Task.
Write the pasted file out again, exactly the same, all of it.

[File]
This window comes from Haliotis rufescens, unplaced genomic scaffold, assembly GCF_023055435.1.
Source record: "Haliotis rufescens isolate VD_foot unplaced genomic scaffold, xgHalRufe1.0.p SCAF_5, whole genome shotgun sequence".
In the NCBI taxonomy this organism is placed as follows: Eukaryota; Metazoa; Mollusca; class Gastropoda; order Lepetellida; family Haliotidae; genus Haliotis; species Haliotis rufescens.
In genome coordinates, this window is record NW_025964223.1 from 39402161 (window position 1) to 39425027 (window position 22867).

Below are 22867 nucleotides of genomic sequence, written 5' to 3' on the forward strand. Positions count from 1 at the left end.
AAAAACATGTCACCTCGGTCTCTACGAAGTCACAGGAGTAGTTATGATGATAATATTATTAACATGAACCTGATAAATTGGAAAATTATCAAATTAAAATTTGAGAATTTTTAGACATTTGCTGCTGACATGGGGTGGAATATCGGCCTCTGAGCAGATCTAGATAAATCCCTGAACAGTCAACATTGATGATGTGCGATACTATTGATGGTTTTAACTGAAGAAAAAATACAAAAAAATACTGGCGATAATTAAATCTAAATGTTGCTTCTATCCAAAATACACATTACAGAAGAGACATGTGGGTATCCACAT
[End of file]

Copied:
This window comes from Haliotis rufescens, unplaced genomic scaffold, assembly GCF_023055435.1.
Source record: "Haliotis rufescens isolate VD_foot unplaced genomic scaffold, xgHalRufe1.0.p SCAF_5, whole genome shotgun sequence".
In the NCBI taxonomy this organism is placed as follows: Eukaryota; Metazoa; Mollusca; class Gastropoda; order Lepetellida; family Haliotidae; genus Haliotis; species Haliotis rufescens.
In genome coordinates, this window is record NW_025964223.1 from 39402161 (window position 1) to 39425027 (window position 22867).

Below are 22867 nucleotides of genomic sequence, written 5' to 3' on the forward strand. Positions count from 1 at the left end.
AAAAACATGTCACCTCGGTCTCTACGAAGTCACAGGAGTAGTTATGATGATAATATTATTAACATGAACCTGATAAATTGGAAAATTATCAAATTAAAATTTGAGAATTTTTAGACATTTGCTGCTGACATGGGGTGGAATATCGGCCTCTGAGCAGATCTAGATAAATCCCTGAACAGTCAACATTGATGATGTGCGATACTATTGATGGTTTTAACTGAAGAAAAAATACAAAAAAATACTGGCGATAATTAAATCTAAATGTTGCTTCTATCCAAAATACACATTACAGAAGAGACATGTGGGTATCCACAT